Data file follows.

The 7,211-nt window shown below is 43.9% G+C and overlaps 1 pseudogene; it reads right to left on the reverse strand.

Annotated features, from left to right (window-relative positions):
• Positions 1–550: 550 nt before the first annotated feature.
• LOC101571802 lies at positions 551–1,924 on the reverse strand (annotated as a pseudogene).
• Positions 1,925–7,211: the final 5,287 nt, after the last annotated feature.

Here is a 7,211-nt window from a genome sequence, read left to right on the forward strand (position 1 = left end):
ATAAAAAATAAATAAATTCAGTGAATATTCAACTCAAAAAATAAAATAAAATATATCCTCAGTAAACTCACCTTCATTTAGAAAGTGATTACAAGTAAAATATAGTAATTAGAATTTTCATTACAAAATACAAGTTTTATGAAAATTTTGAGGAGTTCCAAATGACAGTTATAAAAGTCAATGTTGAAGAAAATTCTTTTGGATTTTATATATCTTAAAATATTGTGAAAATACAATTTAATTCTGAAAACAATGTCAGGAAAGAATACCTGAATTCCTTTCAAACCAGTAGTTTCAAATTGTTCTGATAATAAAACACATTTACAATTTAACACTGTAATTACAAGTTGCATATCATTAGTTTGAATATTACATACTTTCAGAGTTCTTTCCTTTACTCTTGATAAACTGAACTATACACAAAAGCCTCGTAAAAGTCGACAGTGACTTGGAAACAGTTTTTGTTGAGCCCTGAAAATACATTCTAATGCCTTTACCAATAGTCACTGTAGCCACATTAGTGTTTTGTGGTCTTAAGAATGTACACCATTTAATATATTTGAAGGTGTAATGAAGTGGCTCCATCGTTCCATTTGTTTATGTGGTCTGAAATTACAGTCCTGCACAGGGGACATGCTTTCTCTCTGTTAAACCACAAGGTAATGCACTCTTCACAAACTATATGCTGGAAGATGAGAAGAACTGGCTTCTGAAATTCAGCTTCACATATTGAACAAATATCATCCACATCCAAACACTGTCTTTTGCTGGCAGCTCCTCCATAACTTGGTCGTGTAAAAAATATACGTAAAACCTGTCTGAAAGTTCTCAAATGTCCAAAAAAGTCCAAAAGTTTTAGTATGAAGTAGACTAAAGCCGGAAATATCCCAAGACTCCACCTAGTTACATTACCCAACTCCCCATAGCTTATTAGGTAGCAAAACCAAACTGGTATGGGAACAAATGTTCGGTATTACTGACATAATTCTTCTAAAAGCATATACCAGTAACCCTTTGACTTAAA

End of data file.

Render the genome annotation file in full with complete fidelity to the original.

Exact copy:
The 7,211-nt window shown below is 43.9% G+C and overlaps 1 pseudogene; it reads right to left on the reverse strand.

Annotated features, from left to right (window-relative positions):
• Positions 1–550: 550 nt before the first annotated feature.
• LOC101571802 lies at positions 551–1,924 on the reverse strand (annotated as a pseudogene).
• Positions 1,925–7,211: the final 5,287 nt, after the last annotated feature.

Here is a 7,211-nt window from a genome sequence, read left to right on the forward strand (position 1 = left end):
ATAAAAAATAAATAAATTCAGTGAATATTCAACTCAAAAAATAAAATAAAATATATCCTCAGTAAACTCACCTTCATTTAGAAAGTGATTACAAGTAAAATATAGTAATTAGAATTTTCATTACAAAATACAAGTTTTATGAAAATTTTGAGGAGTTCCAAATGACAGTTATAAAAGTCAATGTTGAAGAAAATTCTTTTGGATTTTATATATCTTAAAATATTGTGAAAATACAATTTAATTCTGAAAACAATGTCAGGAAAGAATACCTGAATTCCTTTCAAACCAGTAGTTTCAAATTGTTCTGATAATAAAACACATTTACAATTTAACACTGTAATTACAAGTTGCATATCATTAGTTTGAATATTACATACTTTCAGAGTTCTTTCCTTTACTCTTGATAAACTGAACTATACACAAAAGCCTCGTAAAAGTCGACAGTGACTTGGAAACAGTTTTTGTTGAGCCCTGAAAATACATTCTAATGCCTTTACCAATAGTCACTGTAGCCACATTAGTGTTTTGTGGTCTTAAGAATGTACACCATTTAATATATTTGAAGGTGTAATGAAGTGGCTCCATCGTTCCATTTGTTTATGTGGTCTGAAATTACAGTCCTGCACAGGGGACATGCTTTCTCTCTGTTAAACCACAAGGTAATGCACTCTTCACAAACTATATGCTGGAAGATGAGAAGAACTGGCTTCTGAAATTCAGCTTCACATATTGAACAAATATCATCCACATCCAAACACTGTCTTTTGCTGGCAGCTCCTCCATAACTTGGTCGTGTAAAAAATATACGTAAAACCTGTCTGAAAGTTCTCAAATGTCCAAAAAAGTCCAAAAGTTTTAGTATGAAGTAGACTAAAGCCGGAAATATCCCAAGACTCCACCTAGTTACATTACCCAACTCCCCATAGCTTATTAGGTAGCAAAACCAAACTGGTATGGGAACAAATGTTCGGTATTACTGACATAATTCTTCTAAAAGCATATACCAGTAACCCTTTGACTTAAA